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Explaining Hearing Loss to Your Loved Ones
If someone close to you is starting to lose their hearing or is already hard of hearing, it can be difficult in many ways. Often, the first thing that is affected is how people talk to each other in their daily lives and in social situations.
How Can We Best Help People Who Have Trouble Hearing, Especially Family and Friends?
It is important to set up a system that helps them and shows them how to get better hearing. It gives the time you spend together more meaning and shows them that beautiful sounds are closer than they think. Read on to find out more about how to explain hearing loss to your loved ones so that they can get the assistance they need.
A research paper in The Hearing Review says that hearing loss can put a strain on relationships and cause a lot of stress for both the person with hearing loss and the people around them.
Studies show that hearing loss makes loved ones feel frustrated, embarrassed and upset. It also makes the relationship as a whole harder. People often feel annoyed or frustrated when they think their hearing-impaired loved one isn’t listening to them or when they keep refusing to ask for help.
If you have to say the same thing more than once, it’s easy to get frustrated and say things like, never mind, it doesn’t matter. It’s normal to feel this way but try to avoid saying things that could make a deaf person feel worse. Stay calm and focus on getting your point across.
Communication is the key to a healthy relationship, no matter what you’re talking about. But when one person has hearing loss, many of these important moments of connection can be lost. Over time, frustration and resentment can grow, which can make the relationship feel less close.
Hearing loss makes it hard to even talk to someone in another room. If you think a loved one has trouble hearing, doing this will only make you both more upset. Trying to have a conversation with someone who has trouble hearing can be difficult, but there are a few simple things you can do to make the situation go more smoothly:
- Tap or wave to get your loved ones’ attention before you start to talk.
- Talk to people face-to-face instead of turning your head or back.
- Slow down and be clear when you talk.
- Move to a place with less noise in the background.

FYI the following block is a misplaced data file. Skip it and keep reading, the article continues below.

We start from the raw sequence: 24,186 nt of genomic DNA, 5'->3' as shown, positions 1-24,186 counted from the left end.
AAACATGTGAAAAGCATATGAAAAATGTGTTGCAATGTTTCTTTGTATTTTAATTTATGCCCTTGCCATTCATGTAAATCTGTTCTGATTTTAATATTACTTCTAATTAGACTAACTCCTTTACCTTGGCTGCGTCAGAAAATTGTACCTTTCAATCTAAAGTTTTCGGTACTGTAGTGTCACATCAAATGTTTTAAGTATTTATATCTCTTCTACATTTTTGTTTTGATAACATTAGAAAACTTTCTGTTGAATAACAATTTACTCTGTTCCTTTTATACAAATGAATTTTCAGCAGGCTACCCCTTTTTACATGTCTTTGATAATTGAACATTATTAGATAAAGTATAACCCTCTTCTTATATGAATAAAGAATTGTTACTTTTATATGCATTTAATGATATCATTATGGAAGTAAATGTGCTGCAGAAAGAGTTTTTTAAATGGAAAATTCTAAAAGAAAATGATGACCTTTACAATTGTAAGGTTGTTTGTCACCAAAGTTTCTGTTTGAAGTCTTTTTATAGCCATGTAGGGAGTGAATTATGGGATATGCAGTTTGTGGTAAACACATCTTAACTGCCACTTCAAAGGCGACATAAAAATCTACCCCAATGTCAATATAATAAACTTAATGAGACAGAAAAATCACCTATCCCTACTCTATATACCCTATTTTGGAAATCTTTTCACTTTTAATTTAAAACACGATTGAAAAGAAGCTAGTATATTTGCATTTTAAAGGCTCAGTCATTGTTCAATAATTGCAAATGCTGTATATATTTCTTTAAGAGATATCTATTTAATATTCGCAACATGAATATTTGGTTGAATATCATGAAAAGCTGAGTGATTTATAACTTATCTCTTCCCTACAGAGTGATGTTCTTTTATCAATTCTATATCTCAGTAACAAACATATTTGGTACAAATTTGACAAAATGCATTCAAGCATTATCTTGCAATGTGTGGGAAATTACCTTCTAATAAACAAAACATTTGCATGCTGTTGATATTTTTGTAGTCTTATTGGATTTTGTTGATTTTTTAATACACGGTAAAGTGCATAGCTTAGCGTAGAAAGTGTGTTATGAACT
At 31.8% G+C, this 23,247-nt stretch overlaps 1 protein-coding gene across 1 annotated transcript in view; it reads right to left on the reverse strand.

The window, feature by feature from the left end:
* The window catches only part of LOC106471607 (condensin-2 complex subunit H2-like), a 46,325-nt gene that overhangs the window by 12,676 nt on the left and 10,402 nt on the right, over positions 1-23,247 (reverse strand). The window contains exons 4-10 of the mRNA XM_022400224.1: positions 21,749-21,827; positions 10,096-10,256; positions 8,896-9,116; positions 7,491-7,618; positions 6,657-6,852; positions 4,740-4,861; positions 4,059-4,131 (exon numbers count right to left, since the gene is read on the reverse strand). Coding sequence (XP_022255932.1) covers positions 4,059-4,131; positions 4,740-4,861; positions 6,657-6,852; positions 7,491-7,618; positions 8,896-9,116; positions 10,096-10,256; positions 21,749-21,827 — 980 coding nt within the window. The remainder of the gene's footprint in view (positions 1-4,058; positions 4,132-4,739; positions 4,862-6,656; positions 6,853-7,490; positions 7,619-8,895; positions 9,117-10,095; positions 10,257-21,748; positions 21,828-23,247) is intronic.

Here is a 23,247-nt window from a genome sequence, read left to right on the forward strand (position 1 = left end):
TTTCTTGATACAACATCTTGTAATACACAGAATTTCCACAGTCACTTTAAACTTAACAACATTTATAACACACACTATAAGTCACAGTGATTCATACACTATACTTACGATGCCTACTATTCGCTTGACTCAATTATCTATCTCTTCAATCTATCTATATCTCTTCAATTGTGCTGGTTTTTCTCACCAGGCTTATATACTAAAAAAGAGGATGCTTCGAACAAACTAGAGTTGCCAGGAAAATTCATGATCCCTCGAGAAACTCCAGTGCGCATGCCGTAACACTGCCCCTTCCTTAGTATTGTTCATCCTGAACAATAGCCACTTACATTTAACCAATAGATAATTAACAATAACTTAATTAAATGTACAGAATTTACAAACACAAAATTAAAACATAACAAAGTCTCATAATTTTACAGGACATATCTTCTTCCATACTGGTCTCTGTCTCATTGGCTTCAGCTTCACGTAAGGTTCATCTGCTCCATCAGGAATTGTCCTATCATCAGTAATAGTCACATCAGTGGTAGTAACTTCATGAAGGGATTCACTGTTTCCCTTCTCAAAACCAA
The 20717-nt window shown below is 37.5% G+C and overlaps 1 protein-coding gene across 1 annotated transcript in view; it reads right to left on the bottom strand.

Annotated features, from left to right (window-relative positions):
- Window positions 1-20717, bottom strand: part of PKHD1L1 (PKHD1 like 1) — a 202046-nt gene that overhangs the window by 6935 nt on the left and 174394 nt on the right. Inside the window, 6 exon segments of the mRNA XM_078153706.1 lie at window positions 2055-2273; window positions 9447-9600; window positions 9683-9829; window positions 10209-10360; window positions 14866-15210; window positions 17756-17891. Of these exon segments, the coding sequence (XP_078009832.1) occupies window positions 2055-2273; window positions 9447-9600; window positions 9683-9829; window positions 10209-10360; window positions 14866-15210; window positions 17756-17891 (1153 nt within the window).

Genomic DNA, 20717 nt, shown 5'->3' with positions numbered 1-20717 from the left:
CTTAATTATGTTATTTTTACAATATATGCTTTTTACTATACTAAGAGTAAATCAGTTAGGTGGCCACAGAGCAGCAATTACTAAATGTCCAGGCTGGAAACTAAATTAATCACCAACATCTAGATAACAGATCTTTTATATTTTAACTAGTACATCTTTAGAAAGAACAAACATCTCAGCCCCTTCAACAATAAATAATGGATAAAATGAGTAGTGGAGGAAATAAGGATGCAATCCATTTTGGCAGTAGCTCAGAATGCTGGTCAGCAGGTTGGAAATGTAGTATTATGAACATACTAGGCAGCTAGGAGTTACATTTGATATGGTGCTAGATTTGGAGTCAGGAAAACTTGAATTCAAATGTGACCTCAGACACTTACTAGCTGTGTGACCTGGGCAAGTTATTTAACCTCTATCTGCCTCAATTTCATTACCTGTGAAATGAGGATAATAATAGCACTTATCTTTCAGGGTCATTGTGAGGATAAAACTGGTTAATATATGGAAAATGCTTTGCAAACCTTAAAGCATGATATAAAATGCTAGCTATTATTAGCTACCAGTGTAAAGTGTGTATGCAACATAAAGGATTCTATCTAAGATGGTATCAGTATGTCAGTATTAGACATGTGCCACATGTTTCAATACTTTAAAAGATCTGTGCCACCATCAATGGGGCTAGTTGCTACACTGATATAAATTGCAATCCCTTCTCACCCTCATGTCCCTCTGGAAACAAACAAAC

- If your hearing-impaired friend or family member can hear better out of one ear than the other, try to remember which one it is so you can stand in the right place.
- When you can, write down important information like dates and times. Texting and email can be very helpful.
- Think of ways you can talk without words, like using your face and body language to explain what you’re saying.
Hearing loss can make it hard to talk to each other, but that doesn’t mean it has to hurt your relationship. Using the above tips can help you pay more attention when talking to your loved one.
Don’t Do All the Talking
Hearing loss can be very tiring for the person who has it because they have to put in a lot of effort to pay attention to what is being said. This can make a person with hearing loss feel like they’re not contributing to the conversation and cause them to pull away.
When a person loses their hearing, they often pull into themselves. It’s important to make people who have trouble hearing feel like they’re still part of the conversation, so they don’t feel ashamed. Make sure your friend or family member feels as involved as possible. If you feel like you’ve been talking for a while, stop and let your loved one say something.
Suggest Seeking Help
Talk with your loved one about seeing an audiologist or getting a hearing test. Be encouraging and helpful. Ask if they’d like you to go with them, and in a kind way, explain how taking action will make their life better overall. You could even suggest that the two of you take the test together as a show of unity.
A hearing test doesn’t have to be scary, and there are different kinds of hearing loss that don’t all need to be treated all the time. It could just be a buildup of wax that needs to be cleaned out, or it could be a sign of something more serious. Either way, it needs to be checked out.
Speak to the experts at Audiology and Hearing Aid Center at 920-969-1768 to find out more about what a hearing test entails and how to book one. You can ask as many questions as you need.